Switching/routing tables. As a rule, the MAC/ARP/route table size of the switches of the required performance are sufficient for the scenarios in question. And if it isn't, you'll probably have to rethink the design of the network.

Suppose you do decide to choose not a core switch, but an edge router that needs to handle multiple BGP FullView (full routing table on the Internet). In this case, you need to make sure that the routing table is large enough and not just accommodates all the routes today, but also has a reserve (BGP FullView is steadily growing).

We have seen many times that devices with a routing table barely larger than a BGP FullView were purchased as an edge router to save money. As a result, after a year the resources were already insufficient and we had to either give up receiving BGP FullView, or buy new, more expensive equipment.

Of course, such situations are more likely to occur when using outdated equipment, but you should remain vigilant.

Find out the lifetime of the product

Check the product's lifetime, scheduled date of discontinuation and support. This is especially important when using proprietary solutions and in particular chassis switches. Equipment that has been discontinued will be difficult to retrofit with line cards.

If you plan to use a proprietary technology stack, however, it is important to justify its necessity and make sure that the manufacturer will support it on other switch models as well. Otherwise, in the future you run the risk of having an infrastructure, the expansion of which will require a complete replacement of equipment.

In general, we recommend using pizza-box switches without expansion modules and with a standard technology stack that is supported by most manufacturers. In this case, further expansion of the network is possible by adding devices of other vendors.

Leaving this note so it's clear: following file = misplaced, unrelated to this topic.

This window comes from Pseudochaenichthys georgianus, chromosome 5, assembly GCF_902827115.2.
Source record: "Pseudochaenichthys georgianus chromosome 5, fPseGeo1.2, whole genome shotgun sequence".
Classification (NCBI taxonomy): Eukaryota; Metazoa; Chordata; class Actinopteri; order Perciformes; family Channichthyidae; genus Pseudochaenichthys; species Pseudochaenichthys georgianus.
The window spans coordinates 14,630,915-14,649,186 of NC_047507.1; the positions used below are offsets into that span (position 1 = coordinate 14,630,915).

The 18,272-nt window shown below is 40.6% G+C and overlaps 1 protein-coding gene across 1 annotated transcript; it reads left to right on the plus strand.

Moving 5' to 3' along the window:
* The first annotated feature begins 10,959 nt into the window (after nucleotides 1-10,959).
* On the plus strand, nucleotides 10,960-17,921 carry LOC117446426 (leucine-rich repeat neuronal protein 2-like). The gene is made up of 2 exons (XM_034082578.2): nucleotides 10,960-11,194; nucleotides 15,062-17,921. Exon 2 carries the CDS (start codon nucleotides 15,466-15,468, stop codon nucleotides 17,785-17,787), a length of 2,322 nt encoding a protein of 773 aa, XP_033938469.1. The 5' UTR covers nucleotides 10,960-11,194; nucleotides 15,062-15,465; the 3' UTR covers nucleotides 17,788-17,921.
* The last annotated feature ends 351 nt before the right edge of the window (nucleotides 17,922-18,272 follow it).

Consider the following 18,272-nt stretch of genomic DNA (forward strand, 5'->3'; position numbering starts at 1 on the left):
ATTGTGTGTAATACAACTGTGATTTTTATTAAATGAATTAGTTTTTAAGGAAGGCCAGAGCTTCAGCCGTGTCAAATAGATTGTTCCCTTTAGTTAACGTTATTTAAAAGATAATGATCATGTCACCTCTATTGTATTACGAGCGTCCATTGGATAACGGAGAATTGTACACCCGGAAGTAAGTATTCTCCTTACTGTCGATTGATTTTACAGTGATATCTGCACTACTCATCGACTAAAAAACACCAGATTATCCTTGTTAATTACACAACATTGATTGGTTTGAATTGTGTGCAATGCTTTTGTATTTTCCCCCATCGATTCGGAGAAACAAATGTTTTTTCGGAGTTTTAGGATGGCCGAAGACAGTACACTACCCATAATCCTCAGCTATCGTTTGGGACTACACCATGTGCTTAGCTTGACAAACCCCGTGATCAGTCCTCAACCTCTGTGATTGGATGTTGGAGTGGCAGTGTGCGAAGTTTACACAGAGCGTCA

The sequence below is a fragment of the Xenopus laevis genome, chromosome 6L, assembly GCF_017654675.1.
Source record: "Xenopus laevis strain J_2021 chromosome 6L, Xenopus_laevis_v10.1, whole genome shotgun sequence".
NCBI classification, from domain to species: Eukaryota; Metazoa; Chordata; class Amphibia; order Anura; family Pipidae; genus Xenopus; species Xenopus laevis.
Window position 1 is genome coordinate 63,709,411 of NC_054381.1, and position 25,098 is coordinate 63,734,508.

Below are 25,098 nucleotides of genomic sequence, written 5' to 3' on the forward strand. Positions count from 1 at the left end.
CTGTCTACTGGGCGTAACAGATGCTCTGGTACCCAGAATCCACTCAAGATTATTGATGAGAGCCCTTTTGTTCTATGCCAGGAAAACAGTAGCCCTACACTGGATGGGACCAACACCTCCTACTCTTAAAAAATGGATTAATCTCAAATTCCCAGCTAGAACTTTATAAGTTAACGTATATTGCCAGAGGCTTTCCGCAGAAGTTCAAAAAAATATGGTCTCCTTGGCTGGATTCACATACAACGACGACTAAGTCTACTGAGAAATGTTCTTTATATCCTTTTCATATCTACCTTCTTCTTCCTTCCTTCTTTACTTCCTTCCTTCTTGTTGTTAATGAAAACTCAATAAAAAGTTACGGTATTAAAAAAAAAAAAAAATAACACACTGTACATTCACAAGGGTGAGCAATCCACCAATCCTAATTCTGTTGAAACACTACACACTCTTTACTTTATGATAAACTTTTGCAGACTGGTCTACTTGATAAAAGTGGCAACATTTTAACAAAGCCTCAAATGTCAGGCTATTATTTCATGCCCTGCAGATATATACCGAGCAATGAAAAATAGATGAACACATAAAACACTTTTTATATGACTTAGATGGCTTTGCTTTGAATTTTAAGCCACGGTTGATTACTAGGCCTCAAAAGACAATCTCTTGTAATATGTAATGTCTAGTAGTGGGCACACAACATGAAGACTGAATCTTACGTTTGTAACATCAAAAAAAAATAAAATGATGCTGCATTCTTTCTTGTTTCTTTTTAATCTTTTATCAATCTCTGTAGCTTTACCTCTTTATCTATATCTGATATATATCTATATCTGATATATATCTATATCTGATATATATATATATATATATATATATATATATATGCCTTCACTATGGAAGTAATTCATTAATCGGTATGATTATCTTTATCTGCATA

Study the documentation

Studying the documentation is one of the most important points when choosing equipment. Especially when it comes to new models of equipment.

At the stage of choosing from several models by different manufacturers that fit the functionality, the customer will start comparing prices. Let us say one product is more expensive, but it has a number of advantages (bigger performance margin, additional functionality), and the other is simpler and cheaper, but also meets basic requirements. Even if laboratory testing has already been performed and compliance with the basic requirements has been confirmed in practice, you cannot be 100% sure that there will be no problems during operation. As a rule, lab testing does not cover all scenarios that arise in the final installation. Therefore, it is important to have documentation and support from the vendor.

It is not uncommon to encounter situations where the vendor or developer of the equipment does not provide sufficient technical support. In this case, it is especially important to have quality documentation with options to diagnose and solve problems or recommendations on how to build a network.

It is worth checking open sources for documentation:

  • the developer's website (as a rule, there is quite detailed documentation there);
  • forums (if the equipment has been actively used in the CIS for a long time);
  • other open sources (you can find many user manuals directly from the developer).

The corporate segment often resorts to the services of systems integrators. This allows you to rely on the competence of the solution provider and not to delve into the documentation. However, if a business is looking for options to reduce the cost of equipment, you should be especially careful about the quality of documentation.